than that the accident by which he had been buried alive had occurred upward of fifty years before. The people had ceased to make inquiries as to the identity of the body, when a decrepit old woman came up supported on crutches. She approached the mummified corpse, and in it recognized the body of the man to whom she had been betrothed more than fifty years previously. She threw herself upon the rigid corpse—which was like a bronze statue—wept over it, and manifested intense joy at seeing again the object of her early affection.
As for the imagination, it transcends all bounds, and loses all character of exactitude. The will is no longer mistress of the vital acts. Says Romeo at the tomb of Juliet:
With worms that are thy chambermaids.
Oh, my love! my wife!
Death, that hath sucked the honey of thy breath,
Hath had no power yet upon thy beauty;
. . . . beauty's ensign yet
Is crimson in thy lips and in thy cheeks,
And Death's pale flag is not advanced there."
"I am drawn toward you," writes Mdlle. de Lespinasse to M. de Guibert, "by an attraction—by a feeling which I abhor, but which has all the power of malediction and fatality." The English poet Keats, when dying of consumption, writes thus to a friend: "I am in that state wherein a woman—as woman—has no more power over me than a stock or a stone, and yet the thought of leaving N. is something horrible to me. I am ever seeing her form, which is ever disappearing." This latter fact pertains to the history of hallucinations, and this in turn borders on the history of ecstasies, which are so frequent in religious life; so true is it that love, even mystical and divine, if not confined within the bounds of reason, turns to a kind of mania, which, as we shall see, is full of danger for the general functions of the mind.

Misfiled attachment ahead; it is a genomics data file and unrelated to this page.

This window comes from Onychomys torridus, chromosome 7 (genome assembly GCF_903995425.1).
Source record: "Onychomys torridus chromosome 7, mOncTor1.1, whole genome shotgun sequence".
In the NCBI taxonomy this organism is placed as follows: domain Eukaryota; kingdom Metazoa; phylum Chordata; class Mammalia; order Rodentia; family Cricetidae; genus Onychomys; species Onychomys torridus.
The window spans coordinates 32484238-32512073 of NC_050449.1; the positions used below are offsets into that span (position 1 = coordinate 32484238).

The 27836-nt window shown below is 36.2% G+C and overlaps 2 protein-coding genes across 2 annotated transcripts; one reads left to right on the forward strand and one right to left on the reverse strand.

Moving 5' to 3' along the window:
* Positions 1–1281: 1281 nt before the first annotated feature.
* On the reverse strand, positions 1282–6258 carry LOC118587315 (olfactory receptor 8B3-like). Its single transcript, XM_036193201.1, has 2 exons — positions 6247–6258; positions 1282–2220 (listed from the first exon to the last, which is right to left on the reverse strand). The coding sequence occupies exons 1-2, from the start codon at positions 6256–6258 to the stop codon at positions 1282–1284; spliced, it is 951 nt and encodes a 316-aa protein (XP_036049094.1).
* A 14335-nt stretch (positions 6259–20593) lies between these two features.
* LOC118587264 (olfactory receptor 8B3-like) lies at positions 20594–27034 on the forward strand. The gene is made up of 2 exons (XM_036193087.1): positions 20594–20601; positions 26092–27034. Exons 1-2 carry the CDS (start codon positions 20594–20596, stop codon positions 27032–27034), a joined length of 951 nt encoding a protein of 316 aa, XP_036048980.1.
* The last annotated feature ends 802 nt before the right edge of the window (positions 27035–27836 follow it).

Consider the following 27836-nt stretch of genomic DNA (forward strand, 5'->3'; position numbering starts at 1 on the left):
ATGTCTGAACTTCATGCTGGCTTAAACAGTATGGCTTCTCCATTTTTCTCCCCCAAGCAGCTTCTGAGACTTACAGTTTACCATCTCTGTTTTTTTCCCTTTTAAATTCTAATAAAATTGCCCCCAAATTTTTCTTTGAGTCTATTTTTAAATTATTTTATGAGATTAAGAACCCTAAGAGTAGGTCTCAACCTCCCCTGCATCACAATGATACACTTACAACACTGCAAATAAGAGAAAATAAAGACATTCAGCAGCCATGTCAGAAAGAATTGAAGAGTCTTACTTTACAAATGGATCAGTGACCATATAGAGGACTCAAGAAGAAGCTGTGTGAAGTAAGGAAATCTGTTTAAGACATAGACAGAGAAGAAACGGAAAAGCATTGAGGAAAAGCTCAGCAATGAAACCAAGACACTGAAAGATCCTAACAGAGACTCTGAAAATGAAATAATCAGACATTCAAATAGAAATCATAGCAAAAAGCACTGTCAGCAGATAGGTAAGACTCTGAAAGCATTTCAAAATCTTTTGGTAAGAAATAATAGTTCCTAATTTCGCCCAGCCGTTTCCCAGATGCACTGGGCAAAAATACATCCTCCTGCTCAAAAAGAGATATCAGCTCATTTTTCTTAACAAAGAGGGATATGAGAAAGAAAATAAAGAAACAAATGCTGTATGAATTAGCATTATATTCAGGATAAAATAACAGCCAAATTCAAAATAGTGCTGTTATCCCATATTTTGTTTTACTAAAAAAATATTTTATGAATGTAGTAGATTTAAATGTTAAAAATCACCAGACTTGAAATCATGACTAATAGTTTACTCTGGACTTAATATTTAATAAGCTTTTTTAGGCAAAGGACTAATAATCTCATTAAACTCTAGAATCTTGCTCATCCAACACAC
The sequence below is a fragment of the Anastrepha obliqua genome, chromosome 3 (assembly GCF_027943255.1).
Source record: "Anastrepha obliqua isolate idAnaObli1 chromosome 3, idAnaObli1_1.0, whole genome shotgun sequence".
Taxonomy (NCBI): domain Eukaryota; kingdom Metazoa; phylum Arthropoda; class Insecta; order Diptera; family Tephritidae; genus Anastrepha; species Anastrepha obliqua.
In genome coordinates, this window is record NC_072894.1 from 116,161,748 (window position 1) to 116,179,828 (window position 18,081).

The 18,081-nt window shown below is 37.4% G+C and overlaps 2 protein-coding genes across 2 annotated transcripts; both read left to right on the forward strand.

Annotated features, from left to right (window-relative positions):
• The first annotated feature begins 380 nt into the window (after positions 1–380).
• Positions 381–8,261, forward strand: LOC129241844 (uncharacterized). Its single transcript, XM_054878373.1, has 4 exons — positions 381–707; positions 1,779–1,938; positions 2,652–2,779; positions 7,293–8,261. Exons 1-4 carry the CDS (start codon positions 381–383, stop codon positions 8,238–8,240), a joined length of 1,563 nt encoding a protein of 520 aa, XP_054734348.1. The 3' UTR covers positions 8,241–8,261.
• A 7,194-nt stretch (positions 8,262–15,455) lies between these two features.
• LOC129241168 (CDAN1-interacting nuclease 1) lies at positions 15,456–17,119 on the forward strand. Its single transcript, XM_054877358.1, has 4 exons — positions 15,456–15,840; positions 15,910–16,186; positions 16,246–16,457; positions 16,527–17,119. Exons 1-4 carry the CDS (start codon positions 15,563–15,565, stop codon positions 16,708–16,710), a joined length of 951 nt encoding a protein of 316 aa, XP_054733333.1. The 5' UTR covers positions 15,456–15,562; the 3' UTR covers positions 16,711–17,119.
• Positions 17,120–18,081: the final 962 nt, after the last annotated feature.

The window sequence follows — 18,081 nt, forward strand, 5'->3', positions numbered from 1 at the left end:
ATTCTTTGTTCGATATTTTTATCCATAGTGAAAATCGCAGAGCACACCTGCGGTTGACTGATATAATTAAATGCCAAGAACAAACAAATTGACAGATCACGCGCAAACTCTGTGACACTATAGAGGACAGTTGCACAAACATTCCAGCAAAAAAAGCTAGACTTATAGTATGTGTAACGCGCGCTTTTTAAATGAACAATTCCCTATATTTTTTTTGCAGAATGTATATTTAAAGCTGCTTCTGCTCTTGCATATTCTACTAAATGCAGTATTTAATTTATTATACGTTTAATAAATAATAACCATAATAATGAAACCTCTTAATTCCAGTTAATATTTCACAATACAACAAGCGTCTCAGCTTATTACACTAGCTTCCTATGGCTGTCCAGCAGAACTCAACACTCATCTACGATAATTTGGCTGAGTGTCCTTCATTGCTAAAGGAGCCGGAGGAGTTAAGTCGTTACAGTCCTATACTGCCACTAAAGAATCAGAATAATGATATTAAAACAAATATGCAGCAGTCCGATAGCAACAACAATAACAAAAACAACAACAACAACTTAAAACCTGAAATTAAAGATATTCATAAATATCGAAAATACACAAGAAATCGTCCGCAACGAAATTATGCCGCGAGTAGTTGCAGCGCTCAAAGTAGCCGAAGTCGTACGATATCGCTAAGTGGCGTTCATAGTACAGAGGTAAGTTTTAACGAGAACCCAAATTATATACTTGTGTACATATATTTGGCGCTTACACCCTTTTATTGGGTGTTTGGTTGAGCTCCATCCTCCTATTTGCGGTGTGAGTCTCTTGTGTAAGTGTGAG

Thought draws the sketch of life, but passion adds the coloring of the picture. When this passion is a happy one, the coloring is brilliant and cheerful, and then life is a bright vernal season. But oftener the passion is a painful one, and the color given by it to life is dark-some. Melancholy is one of those passions which throw a gloom over a man's life. There is one form of melancholy which is plainly a variety of dementia, and which often comes under the notice of the physician. It is characterized by an incurable sadness, an irresistible love of solitude, absolute inaction, and a belief in a host of imaginary evils that are ever haunting the patient. "My body is a burning fire," wrote a melancholic subject to his medical man; "my nerves are glowing coals, my blood is boiling oil. Sleep is impossible. I endure martyrdom."—"I am bereft of mind and sensibility," writes another; "my senses are gone I can neither see nor hear any thing;